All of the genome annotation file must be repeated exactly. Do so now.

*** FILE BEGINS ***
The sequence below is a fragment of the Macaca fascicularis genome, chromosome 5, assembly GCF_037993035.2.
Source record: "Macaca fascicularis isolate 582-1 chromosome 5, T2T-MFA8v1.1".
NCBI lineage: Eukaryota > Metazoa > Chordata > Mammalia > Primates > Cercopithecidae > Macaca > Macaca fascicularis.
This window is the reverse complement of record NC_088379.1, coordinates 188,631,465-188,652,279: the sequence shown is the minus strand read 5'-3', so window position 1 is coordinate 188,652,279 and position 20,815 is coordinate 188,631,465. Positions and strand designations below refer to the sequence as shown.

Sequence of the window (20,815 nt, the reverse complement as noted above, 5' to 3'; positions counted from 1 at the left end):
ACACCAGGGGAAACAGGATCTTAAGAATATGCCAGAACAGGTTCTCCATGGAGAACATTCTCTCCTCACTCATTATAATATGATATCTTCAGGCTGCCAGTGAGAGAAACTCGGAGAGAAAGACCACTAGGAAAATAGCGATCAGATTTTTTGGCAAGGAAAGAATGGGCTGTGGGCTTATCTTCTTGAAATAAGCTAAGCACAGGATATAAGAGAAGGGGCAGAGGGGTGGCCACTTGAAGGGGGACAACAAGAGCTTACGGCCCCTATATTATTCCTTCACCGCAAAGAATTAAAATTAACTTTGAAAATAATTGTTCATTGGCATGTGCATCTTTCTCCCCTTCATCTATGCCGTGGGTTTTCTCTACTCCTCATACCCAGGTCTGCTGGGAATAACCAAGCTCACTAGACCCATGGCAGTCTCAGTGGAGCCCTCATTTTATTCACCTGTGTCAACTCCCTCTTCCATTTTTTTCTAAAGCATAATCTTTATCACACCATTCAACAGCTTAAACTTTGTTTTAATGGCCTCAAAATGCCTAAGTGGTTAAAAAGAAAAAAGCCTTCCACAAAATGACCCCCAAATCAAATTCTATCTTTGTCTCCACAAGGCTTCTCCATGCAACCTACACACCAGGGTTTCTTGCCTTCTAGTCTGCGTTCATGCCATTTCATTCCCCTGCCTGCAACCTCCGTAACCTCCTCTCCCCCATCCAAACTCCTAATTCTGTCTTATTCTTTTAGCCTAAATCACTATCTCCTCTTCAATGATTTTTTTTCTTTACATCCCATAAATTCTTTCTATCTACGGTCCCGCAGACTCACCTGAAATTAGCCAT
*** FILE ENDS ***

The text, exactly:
The sequence below is a fragment of the Macaca fascicularis genome, chromosome 5, assembly GCF_037993035.2.
Source record: "Macaca fascicularis isolate 582-1 chromosome 5, T2T-MFA8v1.1".
NCBI lineage: Eukaryota > Metazoa > Chordata > Mammalia > Primates > Cercopithecidae > Macaca > Macaca fascicularis.
This window is the reverse complement of record NC_088379.1, coordinates 188,631,465-188,652,279: the sequence shown is the minus strand read 5'-3', so window position 1 is coordinate 188,652,279 and position 20,815 is coordinate 188,631,465. Positions and strand designations below refer to the sequence as shown.

Sequence of the window (20,815 nt, the reverse complement as noted above, 5' to 3'; positions counted from 1 at the left end):
ACACCAGGGGAAACAGGATCTTAAGAATATGCCAGAACAGGTTCTCCATGGAGAACATTCTCTCCTCACTCATTATAATATGATATCTTCAGGCTGCCAGTGAGAGAAACTCGGAGAGAAAGACCACTAGGAAAATAGCGATCAGATTTTTTGGCAAGGAAAGAATGGGCTGTGGGCTTATCTTCTTGAAATAAGCTAAGCACAGGATATAAGAGAAGGGGCAGAGGGGTGGCCACTTGAAGGGGGACAACAAGAGCTTACGGCCCCTATATTATTCCTTCACCGCAAAGAATTAAAATTAACTTTGAAAATAATTGTTCATTGGCATGTGCATCTTTCTCCCCTTCATCTATGCCGTGGGTTTTCTCTACTCCTCATACCCAGGTCTGCTGGGAATAACCAAGCTCACTAGACCCATGGCAGTCTCAGTGGAGCCCTCATTTTATTCACCTGTGTCAACTCCCTCTTCCATTTTTTTCTAAAGCATAATCTTTATCACACCATTCAACAGCTTAAACTTTGTTTTAATGGCCTCAAAATGCCTAAGTGGTTAAAAAGAAAAAAGCCTTCCACAAAATGACCCCCAAATCAAATTCTATCTTTGTCTCCACAAGGCTTCTCCATGCAACCTACACACCAGGGTTTCTTGCCTTCTAGTCTGCGTTCATGCCATTTCATTCCCCTGCCTGCAACCTCCGTAACCTCCTCTCCCCCATCCAAACTCCTAATTCTGTCTTATTCTTTTAGCCTAAATCACTATCTCCTCTTCAATGATTTTTTTTCTTTACATCCCATAAATTCTTTCTATCTACGGTCCCGCAGACTCACCTGAAATTAGCCAT